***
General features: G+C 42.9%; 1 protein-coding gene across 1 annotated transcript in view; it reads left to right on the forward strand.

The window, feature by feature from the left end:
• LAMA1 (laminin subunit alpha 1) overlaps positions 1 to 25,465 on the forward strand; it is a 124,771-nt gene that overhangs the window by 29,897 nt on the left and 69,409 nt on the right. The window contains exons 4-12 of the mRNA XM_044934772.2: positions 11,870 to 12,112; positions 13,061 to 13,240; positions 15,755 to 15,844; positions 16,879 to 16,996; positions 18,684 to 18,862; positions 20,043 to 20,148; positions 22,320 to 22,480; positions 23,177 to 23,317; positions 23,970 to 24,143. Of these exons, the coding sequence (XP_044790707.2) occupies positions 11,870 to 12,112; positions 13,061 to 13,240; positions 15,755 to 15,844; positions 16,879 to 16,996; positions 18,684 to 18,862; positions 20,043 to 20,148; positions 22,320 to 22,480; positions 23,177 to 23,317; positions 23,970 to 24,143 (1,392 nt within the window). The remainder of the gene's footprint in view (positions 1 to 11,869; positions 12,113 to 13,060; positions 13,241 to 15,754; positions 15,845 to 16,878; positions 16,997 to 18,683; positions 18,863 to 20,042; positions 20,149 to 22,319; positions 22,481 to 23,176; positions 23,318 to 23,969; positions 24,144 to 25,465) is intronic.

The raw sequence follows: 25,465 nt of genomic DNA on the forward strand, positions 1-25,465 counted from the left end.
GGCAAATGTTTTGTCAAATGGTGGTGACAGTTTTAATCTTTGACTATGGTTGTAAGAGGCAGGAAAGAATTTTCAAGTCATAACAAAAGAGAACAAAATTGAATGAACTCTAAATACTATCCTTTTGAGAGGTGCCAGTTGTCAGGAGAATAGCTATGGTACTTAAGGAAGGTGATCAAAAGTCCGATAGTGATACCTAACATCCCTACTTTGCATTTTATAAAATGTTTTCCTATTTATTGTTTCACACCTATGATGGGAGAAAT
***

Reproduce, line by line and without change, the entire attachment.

General features: G+C 42.9%; 1 protein-coding gene across 1 annotated transcript in view; it reads left to right on the forward strand.

The window, feature by feature from the left end:
• LAMA1 (laminin subunit alpha 1) overlaps positions 1 to 25,465 on the forward strand; it is a 124,771-nt gene that overhangs the window by 29,897 nt on the left and 69,409 nt on the right. The window contains exons 4-12 of the mRNA XM_044934772.2: positions 11,870 to 12,112; positions 13,061 to 13,240; positions 15,755 to 15,844; positions 16,879 to 16,996; positions 18,684 to 18,862; positions 20,043 to 20,148; positions 22,320 to 22,480; positions 23,177 to 23,317; positions 23,970 to 24,143. Of these exons, the coding sequence (XP_044790707.2) occupies positions 11,870 to 12,112; positions 13,061 to 13,240; positions 15,755 to 15,844; positions 16,879 to 16,996; positions 18,684 to 18,862; positions 20,043 to 20,148; positions 22,320 to 22,480; positions 23,177 to 23,317; positions 23,970 to 24,143 (1,392 nt within the window). The remainder of the gene's footprint in view (positions 1 to 11,869; positions 12,113 to 13,060; positions 13,241 to 15,754; positions 15,845 to 16,878; positions 16,997 to 18,683; positions 18,863 to 20,042; positions 20,149 to 22,319; positions 22,481 to 23,176; positions 23,318 to 23,969; positions 24,144 to 25,465) is intronic.

The raw sequence follows: 25,465 nt of genomic DNA on the forward strand, positions 1-25,465 counted from the left end.
GGCAAATGTTTTGTCAAATGGTGGTGACAGTTTTAATCTTTGACTATGGTTGTAAGAGGCAGGAAAGAATTTTCAAGTCATAACAAAAGAGAACAAAATTGAATGAACTCTAAATACTATCCTTTTGAGAGGTGCCAGTTGTCAGGAGAATAGCTATGGTACTTAAGGAAGGTGATCAAAAGTCCGATAGTGATACCTAACATCCCTACTTTGCATTTTATAAAATGTTTTCCTATTTATTGTTTCACACCTATGATGGGAGAAAT